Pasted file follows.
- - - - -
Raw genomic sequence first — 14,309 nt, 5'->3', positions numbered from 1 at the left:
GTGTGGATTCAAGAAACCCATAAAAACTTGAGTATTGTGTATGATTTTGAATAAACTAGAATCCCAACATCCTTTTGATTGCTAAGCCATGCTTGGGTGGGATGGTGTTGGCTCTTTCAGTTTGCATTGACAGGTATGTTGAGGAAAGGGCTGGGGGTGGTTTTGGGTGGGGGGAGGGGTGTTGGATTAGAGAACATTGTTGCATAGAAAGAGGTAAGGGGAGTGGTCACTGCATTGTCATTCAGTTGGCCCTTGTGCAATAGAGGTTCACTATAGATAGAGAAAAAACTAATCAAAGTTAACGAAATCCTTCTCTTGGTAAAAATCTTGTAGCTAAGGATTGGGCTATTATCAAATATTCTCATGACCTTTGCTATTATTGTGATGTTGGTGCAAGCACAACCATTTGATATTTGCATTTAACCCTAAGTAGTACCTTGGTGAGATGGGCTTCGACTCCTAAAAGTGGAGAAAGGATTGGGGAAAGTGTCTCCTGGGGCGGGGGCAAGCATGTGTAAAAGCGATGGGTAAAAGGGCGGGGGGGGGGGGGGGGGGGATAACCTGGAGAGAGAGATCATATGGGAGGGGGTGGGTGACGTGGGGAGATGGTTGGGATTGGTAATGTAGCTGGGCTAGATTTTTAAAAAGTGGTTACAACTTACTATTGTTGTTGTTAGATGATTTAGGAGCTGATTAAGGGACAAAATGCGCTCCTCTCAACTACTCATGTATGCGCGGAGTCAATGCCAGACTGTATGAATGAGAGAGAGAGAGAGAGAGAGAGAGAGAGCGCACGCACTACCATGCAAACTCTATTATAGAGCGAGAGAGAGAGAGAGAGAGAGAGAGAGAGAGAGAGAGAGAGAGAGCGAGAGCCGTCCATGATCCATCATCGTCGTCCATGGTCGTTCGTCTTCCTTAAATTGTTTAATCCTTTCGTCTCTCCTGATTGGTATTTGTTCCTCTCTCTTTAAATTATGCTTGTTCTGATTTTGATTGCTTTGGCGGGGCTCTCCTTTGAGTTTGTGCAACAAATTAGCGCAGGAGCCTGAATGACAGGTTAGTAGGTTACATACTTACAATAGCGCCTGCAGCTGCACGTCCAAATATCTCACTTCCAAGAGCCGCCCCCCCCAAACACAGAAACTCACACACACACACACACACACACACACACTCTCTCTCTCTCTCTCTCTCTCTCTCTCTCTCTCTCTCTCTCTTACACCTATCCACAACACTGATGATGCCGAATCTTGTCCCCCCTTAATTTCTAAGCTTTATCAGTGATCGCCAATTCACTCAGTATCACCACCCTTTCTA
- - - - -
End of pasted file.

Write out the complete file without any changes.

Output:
Raw genomic sequence first — 14,309 nt, 5'->3', positions numbered from 1 at the left:
GTGTGGATTCAAGAAACCCATAAAAACTTGAGTATTGTGTATGATTTTGAATAAACTAGAATCCCAACATCCTTTTGATTGCTAAGCCATGCTTGGGTGGGATGGTGTTGGCTCTTTCAGTTTGCATTGACAGGTATGTTGAGGAAAGGGCTGGGGGTGGTTTTGGGTGGGGGGAGGGGTGTTGGATTAGAGAACATTGTTGCATAGAAAGAGGTAAGGGGAGTGGTCACTGCATTGTCATTCAGTTGGCCCTTGTGCAATAGAGGTTCACTATAGATAGAGAAAAAACTAATCAAAGTTAACGAAATCCTTCTCTTGGTAAAAATCTTGTAGCTAAGGATTGGGCTATTATCAAATATTCTCATGACCTTTGCTATTATTGTGATGTTGGTGCAAGCACAACCATTTGATATTTGCATTTAACCCTAAGTAGTACCTTGGTGAGATGGGCTTCGACTCCTAAAAGTGGAGAAAGGATTGGGGAAAGTGTCTCCTGGGGCGGGGGCAAGCATGTGTAAAAGCGATGGGTAAAAGGGCGGGGGGGGGGGGGGGGGGGATAACCTGGAGAGAGAGATCATATGGGAGGGGGTGGGTGACGTGGGGAGATGGTTGGGATTGGTAATGTAGCTGGGCTAGATTTTTAAAAAGTGGTTACAACTTACTATTGTTGTTGTTAGATGATTTAGGAGCTGATTAAGGGACAAAATGCGCTCCTCTCAACTACTCATGTATGCGCGGAGTCAATGCCAGACTGTATGAATGAGAGAGAGAGAGAGAGAGAGAGAGAGAGCGCACGCACTACCATGCAAACTCTATTATAGAGCGAGAGAGAGAGAGAGAGAGAGAGAGAGAGAGAGAGAGAGAGAGAGCGAGAGCCGTCCATGATCCATCATCGTCGTCCATGGTCGTTCGTCTTCCTTAAATTGTTTAATCCTTTCGTCTCTCCTGATTGGTATTTGTTCCTCTCTCTTTAAATTATGCTTGTTCTGATTTTGATTGCTTTGGCGGGGCTCTCCTTTGAGTTTGTGCAACAAATTAGCGCAGGAGCCTGAATGACAGGTTAGTAGGTTACATACTTACAATAGCGCCTGCAGCTGCACGTCCAAATATCTCACTTCCAAGAGCCGCCCCCCCCAAACACAGAAACTCACACACACACACACACACACACACACACTCTCTCTCTCTCTCTCTCTCTCTCTCTCTCTCTCTCTCTCTCTTACACCTATCCACAACACTGATGATGCCGAATCTTGTCCCCCCTTAATTTCTAAGCTTTATCAGTGATCGCCAATTCACTCAGTATCACCACCCTTTCTA